Valuing players after Week 1

Fantasy players can be looked at like stocks on Wall Street.  Every player has a value, but no one knows the true value.  It is our job to predict how good these players will do going forward.  We do this by collecting information and data about these players. After Week 1, every player’s stock moves up or down.  This is the best time to take advantage of players who had one bad game.  It is also a good time to unload players who had one great week.  We must take advantage and sell high and buy low.

Let’s say this week Ronnie Brown blows up against Buffalo and puts up 150 Yds/2 TDs.  In the Preseason, Brown was thought of as a valuable player when healthy, but not a top 15 back because of his injury risk.  After going off against a weak Buffalo rush defense, ESPN and other sites decide that Ronnie Brown looked great and move him way up their lists.  All of a sudden Matt Berry raves about Ronnie Brown and places him on the love side in his “Love/Hate” article.  Now everyone thinks Brown is a great running back again and his average ranking has moved from the mid twenties to the top 10.  At that price, Brown is overvalued and should be traded at his inflated price.

In this example we jump to a conclusion too fast on Brown.  In the preseason we all knew Brown could be a great running back when healthy.  We also knew that his injury risk was higher than nearly any other back.  Just because Brown looked fast and healthy, the common fantasy owner thinks that Brown deserves to be bumped into the  top 10 RB.  Due to our short term memory in fantasy football, we forget that we already thought that Brown would do well to start the season but would later get injured.  Before we let the so-called “common fantasy football knowledge” effect our rankings, we must remember Brown’s preseason label of explosive when healthy, but very fragile.   So after his good week 1 we may move Brown up from 25th to 18th on our season long RB rankings, but  the key is to not overate Brown’s value due to one good week.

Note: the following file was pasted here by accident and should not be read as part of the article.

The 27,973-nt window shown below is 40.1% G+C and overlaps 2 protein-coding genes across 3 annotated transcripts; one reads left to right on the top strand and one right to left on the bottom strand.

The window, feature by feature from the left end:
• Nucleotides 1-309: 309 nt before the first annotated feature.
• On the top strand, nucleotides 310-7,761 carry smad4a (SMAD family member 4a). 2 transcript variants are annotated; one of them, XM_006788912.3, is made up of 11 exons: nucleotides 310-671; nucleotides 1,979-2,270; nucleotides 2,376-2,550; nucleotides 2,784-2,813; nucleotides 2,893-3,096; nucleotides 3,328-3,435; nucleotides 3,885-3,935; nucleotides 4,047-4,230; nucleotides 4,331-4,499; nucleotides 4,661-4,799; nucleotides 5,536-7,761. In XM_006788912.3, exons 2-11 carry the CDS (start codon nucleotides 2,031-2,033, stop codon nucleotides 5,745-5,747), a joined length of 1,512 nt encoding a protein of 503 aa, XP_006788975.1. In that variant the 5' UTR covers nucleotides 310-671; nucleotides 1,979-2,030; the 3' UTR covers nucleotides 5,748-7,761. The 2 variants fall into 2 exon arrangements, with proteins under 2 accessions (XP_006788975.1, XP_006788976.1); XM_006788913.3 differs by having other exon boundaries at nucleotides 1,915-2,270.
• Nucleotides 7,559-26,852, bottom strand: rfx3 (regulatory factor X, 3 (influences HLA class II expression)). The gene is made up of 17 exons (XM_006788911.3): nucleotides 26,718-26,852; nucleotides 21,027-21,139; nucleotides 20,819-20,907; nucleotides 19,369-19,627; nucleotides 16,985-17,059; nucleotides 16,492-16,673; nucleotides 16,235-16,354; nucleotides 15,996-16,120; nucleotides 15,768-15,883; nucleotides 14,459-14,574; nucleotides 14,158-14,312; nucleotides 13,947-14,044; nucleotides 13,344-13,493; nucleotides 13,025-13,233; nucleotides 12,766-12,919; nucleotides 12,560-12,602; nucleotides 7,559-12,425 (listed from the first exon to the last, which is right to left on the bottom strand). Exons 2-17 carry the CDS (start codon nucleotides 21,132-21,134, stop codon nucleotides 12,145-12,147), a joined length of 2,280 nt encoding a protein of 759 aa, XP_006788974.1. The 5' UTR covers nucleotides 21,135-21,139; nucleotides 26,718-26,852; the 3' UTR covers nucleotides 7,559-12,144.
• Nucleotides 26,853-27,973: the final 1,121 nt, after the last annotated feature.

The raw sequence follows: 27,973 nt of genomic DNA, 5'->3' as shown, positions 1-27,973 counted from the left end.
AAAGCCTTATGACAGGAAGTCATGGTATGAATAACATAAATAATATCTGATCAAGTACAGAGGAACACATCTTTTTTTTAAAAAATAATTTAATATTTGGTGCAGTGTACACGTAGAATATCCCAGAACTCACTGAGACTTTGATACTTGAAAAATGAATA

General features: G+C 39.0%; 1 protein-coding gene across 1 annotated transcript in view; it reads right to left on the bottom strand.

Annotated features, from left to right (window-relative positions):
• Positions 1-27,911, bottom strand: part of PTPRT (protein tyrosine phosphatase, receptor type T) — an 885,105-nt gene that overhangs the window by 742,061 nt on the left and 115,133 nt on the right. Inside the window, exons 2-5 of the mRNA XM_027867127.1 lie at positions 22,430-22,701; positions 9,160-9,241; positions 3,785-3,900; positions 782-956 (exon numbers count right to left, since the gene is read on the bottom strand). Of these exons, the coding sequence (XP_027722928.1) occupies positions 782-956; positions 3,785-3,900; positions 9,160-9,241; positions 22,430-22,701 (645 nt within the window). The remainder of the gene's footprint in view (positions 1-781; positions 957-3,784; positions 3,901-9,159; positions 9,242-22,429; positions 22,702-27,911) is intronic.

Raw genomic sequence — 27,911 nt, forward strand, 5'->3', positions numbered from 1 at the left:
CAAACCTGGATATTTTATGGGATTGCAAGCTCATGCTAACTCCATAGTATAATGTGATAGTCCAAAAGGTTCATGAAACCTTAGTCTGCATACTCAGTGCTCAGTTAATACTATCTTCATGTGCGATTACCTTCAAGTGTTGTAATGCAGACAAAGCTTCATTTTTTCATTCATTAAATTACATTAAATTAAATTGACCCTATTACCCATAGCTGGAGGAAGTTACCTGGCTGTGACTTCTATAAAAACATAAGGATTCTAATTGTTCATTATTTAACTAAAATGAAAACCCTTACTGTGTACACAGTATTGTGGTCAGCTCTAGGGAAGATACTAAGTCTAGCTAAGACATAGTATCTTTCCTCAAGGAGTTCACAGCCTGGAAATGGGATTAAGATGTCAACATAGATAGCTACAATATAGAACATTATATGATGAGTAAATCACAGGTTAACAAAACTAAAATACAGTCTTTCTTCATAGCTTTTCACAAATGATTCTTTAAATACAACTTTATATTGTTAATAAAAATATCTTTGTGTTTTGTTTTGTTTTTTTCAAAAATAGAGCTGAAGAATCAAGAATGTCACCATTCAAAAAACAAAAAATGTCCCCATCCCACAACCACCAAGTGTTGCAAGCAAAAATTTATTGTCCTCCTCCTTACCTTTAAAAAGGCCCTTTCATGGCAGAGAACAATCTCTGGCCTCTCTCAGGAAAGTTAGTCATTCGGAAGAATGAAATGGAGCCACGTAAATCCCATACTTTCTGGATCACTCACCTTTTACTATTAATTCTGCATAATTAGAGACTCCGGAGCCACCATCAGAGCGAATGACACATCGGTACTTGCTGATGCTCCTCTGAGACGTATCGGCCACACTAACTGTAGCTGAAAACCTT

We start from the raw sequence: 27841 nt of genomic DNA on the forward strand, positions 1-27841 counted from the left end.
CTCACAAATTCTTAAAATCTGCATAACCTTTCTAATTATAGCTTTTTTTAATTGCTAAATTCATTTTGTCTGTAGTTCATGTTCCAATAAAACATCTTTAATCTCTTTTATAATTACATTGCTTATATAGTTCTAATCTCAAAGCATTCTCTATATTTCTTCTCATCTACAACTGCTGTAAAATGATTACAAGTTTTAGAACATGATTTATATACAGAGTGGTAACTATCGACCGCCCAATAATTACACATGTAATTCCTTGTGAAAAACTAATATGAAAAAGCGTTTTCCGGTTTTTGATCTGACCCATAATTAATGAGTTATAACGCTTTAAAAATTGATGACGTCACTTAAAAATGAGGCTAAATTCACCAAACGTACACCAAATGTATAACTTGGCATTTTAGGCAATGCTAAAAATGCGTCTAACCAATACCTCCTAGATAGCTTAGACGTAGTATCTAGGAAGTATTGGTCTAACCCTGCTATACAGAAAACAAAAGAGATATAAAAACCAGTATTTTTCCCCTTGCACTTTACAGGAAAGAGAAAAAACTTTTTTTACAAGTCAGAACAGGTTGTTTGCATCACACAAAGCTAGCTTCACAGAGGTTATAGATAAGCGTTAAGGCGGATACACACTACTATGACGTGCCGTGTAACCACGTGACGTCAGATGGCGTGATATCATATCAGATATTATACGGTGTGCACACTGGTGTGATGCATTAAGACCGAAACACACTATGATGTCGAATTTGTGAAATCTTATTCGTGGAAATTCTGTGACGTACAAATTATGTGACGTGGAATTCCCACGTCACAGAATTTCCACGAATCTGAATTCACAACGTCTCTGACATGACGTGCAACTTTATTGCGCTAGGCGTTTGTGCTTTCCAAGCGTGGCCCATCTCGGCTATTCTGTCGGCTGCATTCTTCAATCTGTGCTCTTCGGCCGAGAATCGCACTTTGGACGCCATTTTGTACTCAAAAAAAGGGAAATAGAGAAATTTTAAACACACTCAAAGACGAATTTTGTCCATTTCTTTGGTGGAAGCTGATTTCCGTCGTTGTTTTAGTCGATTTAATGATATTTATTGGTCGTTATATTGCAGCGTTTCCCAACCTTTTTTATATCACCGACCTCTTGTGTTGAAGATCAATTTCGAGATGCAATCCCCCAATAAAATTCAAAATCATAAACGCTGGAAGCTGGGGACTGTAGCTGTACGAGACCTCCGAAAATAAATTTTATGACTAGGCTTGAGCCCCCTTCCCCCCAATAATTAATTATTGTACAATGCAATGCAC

A player is not necessarily overrated if he has a good week 1.  For example, if Johnny Knox puts up 120 Yds/1 TD against Detroit this week and the common owner bumps his value from 35 to 25, I think that is still a good value to get Knox at.  When figuring out a player’s value we must take Week 1 into effect because it is by far the most important information we have.  However it is not the only info.  Our rankings should always be adjusting to the new information we get, but we should not overemphasize one week of play.

Check back after Sundays games for my list of players who are being over and undervalued.